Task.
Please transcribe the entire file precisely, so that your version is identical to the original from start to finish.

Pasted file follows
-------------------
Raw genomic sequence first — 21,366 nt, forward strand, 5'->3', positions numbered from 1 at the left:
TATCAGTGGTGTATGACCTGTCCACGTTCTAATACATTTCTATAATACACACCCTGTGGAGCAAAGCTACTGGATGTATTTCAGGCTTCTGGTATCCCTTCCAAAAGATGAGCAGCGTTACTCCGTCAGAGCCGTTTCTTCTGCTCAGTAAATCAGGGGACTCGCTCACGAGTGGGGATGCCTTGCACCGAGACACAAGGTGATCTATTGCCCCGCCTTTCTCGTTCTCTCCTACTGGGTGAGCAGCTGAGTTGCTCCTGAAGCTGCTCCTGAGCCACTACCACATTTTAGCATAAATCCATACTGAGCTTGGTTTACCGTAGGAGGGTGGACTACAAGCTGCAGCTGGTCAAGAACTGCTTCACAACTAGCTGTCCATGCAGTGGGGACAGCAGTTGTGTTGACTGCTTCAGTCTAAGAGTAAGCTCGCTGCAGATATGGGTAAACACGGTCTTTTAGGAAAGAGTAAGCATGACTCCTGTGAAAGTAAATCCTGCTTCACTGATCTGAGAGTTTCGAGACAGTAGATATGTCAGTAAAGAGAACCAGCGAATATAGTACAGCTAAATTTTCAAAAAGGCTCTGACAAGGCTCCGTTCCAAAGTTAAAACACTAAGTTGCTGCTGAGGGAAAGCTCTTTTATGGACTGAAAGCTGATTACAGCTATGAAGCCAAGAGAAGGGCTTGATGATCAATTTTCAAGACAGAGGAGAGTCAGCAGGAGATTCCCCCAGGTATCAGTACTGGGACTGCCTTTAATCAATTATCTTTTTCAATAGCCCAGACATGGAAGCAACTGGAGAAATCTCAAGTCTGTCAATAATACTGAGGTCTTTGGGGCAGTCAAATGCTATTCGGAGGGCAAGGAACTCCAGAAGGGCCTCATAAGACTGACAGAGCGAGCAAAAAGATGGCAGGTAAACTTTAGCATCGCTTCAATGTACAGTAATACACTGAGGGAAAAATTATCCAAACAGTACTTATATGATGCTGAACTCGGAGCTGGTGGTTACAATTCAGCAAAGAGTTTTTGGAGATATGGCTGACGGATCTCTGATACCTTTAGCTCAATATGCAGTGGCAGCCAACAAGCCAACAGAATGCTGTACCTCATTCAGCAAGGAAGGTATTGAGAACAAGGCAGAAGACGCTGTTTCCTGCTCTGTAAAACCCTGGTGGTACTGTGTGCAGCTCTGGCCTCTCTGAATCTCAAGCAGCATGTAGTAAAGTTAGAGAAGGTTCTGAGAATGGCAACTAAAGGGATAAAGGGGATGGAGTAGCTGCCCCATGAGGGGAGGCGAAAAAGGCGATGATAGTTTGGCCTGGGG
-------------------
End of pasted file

Raw genomic sequence first — 21,366 nt, forward strand, 5'->3', positions numbered from 1 at the left:
TATCAGTGGTGTATGACCTGTCCACGTTCTAATACATTTCTATAATACACACCCTGTGGAGCAAAGCTACTGGATGTATTTCAGGCTTCTGGTATCCCTTCCAAAAGATGAGCAGCGTTACTCCGTCAGAGCCGTTTCTTCTGCTCAGTAAATCAGGGGACTCGCTCACGAGTGGGGATGCCTTGCACCGAGACACAAGGTGATCTATTGCCCCGCCTTTCTCGTTCTCTCCTACTGGGTGAGCAGCTGAGTTGCTCCTGAAGCTGCTCCTGAGCCACTACCACATTTTAGCATAAATCCATACTGAGCTTGGTTTACCGTAGGAGGGTGGACTACAAGCTGCAGCTGGTCAAGAACTGCTTCACAACTAGCTGTCCATGCAGTGGGGACAGCAGTTGTGTTGACTGCTTCAGTCTAAGAGTAAGCTCGCTGCAGATATGGGTAAACACGGTCTTTTAGGAAAGAGTAAGCATGACTCCTGTGAAAGTAAATCCTGCTTCACTGATCTGAGAGTTTCGAGACAGTAGATATGTCAGTAAAGAGAACCAGCGAATATAGTACAGCTAAATTTTCAAAAAGGCTCTGACAAGGCTCCGTTCCAAAGTTAAAACACTAAGTTGCTGCTGAGGGAAAGCTCTTTTATGGACTGAAAGCTGATTACAGCTATGAAGCCAAGAGAAGGGCTTGATGATCAATTTTCAAGACAGAGGAGAGTCAGCAGGAGATTCCCCCAGGTATCAGTACTGGGACTGCCTTTAATCAATTATCTTTTTCAATAGCCCAGACATGGAAGCAACTGGAGAAATCTCAAGTCTGTCAATAATACTGAGGTCTTTGGGGCAGTCAAATGCTATTCGGAGGGCAAGGAACTCCAGAAGGGCCTCATAAGACTGACAGAGCGAGCAAAAAGATGGCAGGTAAACTTTAGCATCGCTTCAATGTACAGTAATACACTGAGGGAAAAATTATCCAAACAGTACTTATATGATGCTGAACTCGGAGCTGGTGGTTACAATTCAGCAAAGAGTTTTTGGAGATATGGCTGACGGATCTCTGATACCTTTAGCTCAATATGCAGTGGCAGCCAACAAGCCAACAGAATGCTGTACCTCATTCAGCAAGGAAGGTATTGAGAACAAGGCAGAAGACGCTGTTTCCTGCTCTGTAAAACCCTGGTGGTACTGTGTGCAGCTCTGGCCTCTCTGAATCTCAAGCAGCATGTAGTAAAGTTAGAGAAGGTTCTGAGAATGGCAACTAAAGGGATAAAGGGGATGGAGTAGCTGCCCCATGAGGGGAGGCGAAAAAGGCGATGATAGTTTGGCCTGGGG